However, Sykes's claim that the circuit court's order does not sufficiently state what evidence it relied on to revoke his probation has merit. The circuit court made the following findings in its revocation order:

"This case is before the Court for a final probation revocation hearing. The State is represented by Assistant District Attorney Patrick Lamb, and the Defendant appears with his attorney. Testimony and other evidence is presented and considered by the Court. "The Court is reasonably satisfied that on April 20, 2001, while on probation in the above-numbered case, the Defendant intervened in a fight between his brother and another person by the name of Laurence Ford. The Defendant in the course of allegedly breaking up the fight used more force and violence against Laurence Ford than was reasonably necessary to assist with his brother's defense. The force and violence inflicted by the Defendant caused physical injuries to Laurence Ford. When he appeared in the Decatur Municipal Court to defend against the charge of assault in the third degree arising from this incident, the Defendant was found guilty after a trial." (R. 15.) (Emphasis added.) "This court has consistently held that general recitations by the trial court that it considered the `testimony and arguments of counsel,' `testimony of the defendant,' `sworn testimony,' `testimony in open court,' are insufficient to satisfy the due process requirements of Armstrong [v. State, 294 Ala. 100, 312 So. 2d 620 (1975) ]."

McIntosh v. State, 762 So. 2d 388, 390-91 (Ala.Crim.App.1999) (citing James v. State, 729 So. 2d 364 (Ala.Crim.App.1998); Rutledge v. State, 689 So. 2d 1002 (Ala.Crim. App.1996); Rivers v. State, 689 So. 2d 990 (Ala.Crim.App.1996); and Jones v. State, 671 So. 2d 770 (Ala.Crim.App.1995)). Because the circuit court's order states only that it relied on "[t]estimony and other evidence ... presented and considered by the Court," the order is insufficient, and we must remand this cause so that the circuit court can specify the evidence, if any, on which it relied to revoke Sykes's probation.[2] Due return shall be made to this Court within 42 days of the release of this opinion.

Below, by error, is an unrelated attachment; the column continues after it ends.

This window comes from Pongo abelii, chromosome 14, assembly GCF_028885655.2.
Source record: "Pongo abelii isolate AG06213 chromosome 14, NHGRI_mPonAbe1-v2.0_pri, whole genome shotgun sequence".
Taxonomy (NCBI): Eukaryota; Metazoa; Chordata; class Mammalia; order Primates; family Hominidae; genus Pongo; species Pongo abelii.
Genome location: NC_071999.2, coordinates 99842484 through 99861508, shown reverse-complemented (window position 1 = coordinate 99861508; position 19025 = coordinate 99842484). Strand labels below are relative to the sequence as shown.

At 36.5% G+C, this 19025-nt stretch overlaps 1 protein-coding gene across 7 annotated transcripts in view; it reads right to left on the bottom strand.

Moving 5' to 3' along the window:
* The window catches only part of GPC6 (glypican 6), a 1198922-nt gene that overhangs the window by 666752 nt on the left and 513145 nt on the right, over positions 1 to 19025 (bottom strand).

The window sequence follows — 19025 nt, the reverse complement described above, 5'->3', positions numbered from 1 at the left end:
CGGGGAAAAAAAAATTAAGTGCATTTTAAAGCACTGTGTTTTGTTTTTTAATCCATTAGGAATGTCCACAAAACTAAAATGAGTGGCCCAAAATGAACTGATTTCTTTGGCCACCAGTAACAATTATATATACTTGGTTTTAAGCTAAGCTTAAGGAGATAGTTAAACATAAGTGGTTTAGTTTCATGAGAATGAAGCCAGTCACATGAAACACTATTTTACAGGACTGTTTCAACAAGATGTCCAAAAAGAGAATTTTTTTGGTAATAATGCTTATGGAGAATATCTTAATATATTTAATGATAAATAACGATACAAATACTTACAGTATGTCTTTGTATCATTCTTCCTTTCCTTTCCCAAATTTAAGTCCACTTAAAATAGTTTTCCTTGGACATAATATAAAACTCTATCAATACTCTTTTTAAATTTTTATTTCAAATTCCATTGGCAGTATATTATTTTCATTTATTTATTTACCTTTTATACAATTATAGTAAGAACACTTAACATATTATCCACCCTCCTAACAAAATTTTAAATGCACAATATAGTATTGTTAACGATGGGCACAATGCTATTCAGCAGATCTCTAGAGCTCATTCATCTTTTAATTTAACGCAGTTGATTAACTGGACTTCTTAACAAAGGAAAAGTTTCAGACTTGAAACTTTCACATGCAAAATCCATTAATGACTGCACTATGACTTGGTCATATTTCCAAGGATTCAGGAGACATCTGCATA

*382 McMILLAN, P.J., and WISE, J., concur. SHAW, J., concurs in the result, without opinion. BASCHAB, J., dissents, without opinion.


[1] Sykes attaches several postjudgment motions to his brief to this Court, none of which are in the record before us. Because they are not part of the record, we do not consider those postjudgment motions.

[2] In Trice v. State, 707 So. 2d 294, 299 (Ala. Crim.App.1997), this Court urged the Alabama Supreme Court "to modify its present requirement that a separate written order be entered when a transcript of the revocation hearing is available." We again urge the Alabama Supreme Court to reconsider its holding in Armstrong v. State, 294 Ala. 100, 312 So. 2d 620 (1975).

[*] Note from the reporter of decisions: On September 20, 2002, on return to remand, the Court of Criminal Appeals affirmed, without opinion. On November 1, 2002, that court denied rehearing, without opinion.